So, in that context, I wonder why some news reports from Basra take so long to get to me and why it has become taboo to report and aggressively investigate this video on the BBC. Why have such crimes related to occupation been overlooked or forgiven simply because they may have occured some months prior to the start or conclusion of investigations, and what sort of people actually manned the video cameras which capture them? (You have to watch the whole video to understand the meaning of these questions. Wikipedia does have a short mention of the incident in its entry on Basra and also here. Or perhaps, we need to turn to the Swedish media for an investigation.)
Note that we purportedly live in the 21st century and not "1984" when talk of human rights comes from the same institutions and corners where the greatest violations seem to be tolerated and propagated.
Occupation and aggression begets resistance, ultimately by all means. No matter in which part of globe and what part of history you look, people will resist occupation when occupiers overstay and stretch their welcome to its natural limit. To borrow a phrase from the author of Leviathan (a certain Mr. Thomas Hobbs), the premise that overstay leads to resistance is surely a "natural law," if there ever was a "natural law." If this "natural law" applies to guests in the West, how much more true should one expect it to be in the guest-welcoming East with occupation even when occupiers are originally invited and welcomed--and truer yet when uninvited and unwelcome?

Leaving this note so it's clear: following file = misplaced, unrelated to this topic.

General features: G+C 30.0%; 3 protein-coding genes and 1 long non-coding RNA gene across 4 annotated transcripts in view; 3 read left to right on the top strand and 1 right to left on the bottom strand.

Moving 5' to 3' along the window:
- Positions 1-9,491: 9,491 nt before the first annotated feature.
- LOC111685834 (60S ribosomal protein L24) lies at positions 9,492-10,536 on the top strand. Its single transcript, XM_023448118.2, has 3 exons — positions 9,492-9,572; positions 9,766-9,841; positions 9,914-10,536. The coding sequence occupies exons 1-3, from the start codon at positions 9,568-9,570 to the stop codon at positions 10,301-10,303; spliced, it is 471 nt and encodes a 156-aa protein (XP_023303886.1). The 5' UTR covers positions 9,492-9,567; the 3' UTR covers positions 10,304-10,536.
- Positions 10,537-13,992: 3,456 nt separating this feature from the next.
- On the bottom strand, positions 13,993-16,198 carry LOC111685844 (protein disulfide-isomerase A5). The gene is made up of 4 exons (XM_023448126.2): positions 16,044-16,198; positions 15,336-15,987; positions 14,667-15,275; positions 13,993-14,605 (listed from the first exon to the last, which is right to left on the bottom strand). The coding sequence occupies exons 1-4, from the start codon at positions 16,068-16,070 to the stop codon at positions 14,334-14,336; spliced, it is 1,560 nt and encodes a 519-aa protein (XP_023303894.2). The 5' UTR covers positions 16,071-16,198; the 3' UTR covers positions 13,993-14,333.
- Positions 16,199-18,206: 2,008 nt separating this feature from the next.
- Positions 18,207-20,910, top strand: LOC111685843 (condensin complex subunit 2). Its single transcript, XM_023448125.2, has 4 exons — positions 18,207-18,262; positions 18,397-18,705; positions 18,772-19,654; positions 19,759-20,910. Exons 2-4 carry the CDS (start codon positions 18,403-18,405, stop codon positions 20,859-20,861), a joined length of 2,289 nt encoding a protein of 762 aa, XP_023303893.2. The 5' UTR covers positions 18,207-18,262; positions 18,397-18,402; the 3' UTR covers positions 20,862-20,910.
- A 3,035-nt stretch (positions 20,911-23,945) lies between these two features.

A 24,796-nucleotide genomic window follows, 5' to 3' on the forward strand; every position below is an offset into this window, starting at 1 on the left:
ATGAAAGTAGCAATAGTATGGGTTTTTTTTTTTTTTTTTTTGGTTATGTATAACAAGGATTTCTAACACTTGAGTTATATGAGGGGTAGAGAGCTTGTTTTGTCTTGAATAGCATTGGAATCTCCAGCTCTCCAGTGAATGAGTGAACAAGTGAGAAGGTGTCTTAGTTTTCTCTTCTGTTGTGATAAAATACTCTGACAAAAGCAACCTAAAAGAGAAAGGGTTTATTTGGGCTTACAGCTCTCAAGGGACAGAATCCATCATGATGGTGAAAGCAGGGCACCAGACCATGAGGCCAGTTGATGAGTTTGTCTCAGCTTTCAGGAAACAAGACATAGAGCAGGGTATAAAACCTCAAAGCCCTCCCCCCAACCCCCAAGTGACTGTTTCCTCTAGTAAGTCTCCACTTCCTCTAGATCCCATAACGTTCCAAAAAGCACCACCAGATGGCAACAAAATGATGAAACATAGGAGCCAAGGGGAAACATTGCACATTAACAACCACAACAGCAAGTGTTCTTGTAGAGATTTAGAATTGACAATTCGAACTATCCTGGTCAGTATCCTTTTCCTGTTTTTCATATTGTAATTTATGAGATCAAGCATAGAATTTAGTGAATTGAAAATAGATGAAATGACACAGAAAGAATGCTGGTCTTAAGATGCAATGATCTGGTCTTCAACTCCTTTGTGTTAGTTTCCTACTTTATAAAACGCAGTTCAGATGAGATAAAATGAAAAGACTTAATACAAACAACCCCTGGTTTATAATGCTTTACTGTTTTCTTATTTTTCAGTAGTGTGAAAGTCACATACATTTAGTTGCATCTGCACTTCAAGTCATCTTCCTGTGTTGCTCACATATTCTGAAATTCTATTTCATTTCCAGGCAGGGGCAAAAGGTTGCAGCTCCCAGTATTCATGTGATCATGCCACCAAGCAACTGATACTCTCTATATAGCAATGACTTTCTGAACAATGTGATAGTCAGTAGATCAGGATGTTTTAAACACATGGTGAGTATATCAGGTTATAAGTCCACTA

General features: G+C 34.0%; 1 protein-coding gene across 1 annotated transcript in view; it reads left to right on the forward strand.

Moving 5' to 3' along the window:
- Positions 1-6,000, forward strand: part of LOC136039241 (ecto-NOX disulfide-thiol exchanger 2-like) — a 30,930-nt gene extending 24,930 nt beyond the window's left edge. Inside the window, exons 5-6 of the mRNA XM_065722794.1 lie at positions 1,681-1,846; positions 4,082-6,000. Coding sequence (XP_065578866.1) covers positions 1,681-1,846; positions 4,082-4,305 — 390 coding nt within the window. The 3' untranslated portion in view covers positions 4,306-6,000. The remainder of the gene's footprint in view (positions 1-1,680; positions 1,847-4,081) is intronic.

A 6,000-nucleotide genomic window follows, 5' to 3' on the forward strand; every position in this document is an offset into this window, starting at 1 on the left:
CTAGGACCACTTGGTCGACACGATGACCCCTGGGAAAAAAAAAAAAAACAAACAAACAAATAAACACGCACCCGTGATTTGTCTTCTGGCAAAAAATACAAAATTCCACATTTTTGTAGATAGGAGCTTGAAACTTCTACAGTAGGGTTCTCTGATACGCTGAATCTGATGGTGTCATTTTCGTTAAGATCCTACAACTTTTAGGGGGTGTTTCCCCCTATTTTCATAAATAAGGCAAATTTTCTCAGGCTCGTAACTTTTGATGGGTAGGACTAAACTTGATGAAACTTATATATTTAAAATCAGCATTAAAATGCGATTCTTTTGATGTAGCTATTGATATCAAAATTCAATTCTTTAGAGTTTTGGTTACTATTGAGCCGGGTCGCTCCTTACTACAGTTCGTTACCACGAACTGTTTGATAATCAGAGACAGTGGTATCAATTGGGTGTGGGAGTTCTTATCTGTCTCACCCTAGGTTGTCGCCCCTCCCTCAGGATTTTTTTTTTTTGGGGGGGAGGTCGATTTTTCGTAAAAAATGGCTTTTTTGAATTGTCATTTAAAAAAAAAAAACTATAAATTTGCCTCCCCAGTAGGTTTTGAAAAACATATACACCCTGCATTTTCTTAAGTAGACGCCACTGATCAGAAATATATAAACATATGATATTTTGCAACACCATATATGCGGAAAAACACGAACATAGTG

Basra's distinguished history includes other sad moments such as the Battle of Camel
some 1400 years ago. However, despite war and occupation, like for all
ancient and honorable cities, there has been millenium when Basra has lived in peace and
prosperity -- exactly what she deserves and wants again if left to her own account.
There is a big difference between bloggers and blogging and professional journalism. For an example, see this video production by two British journalists (from The Guardian) on the mid-term U.S. elections which shows how professional journalists with a bit of resources and a bit of freedom of action can easily outdo any media-caster (of any variety of media) in very good style even if not in the full range of content.
This calendar year (2006), Halloween (originally a Celtic festival of the dead), Day-of-the-Dead (Día de los Muertos), Diwali (celebrating the return of Ram) and Eid-ul-Fitr (marking the end of Ramadan) occur in very close proximity of each other.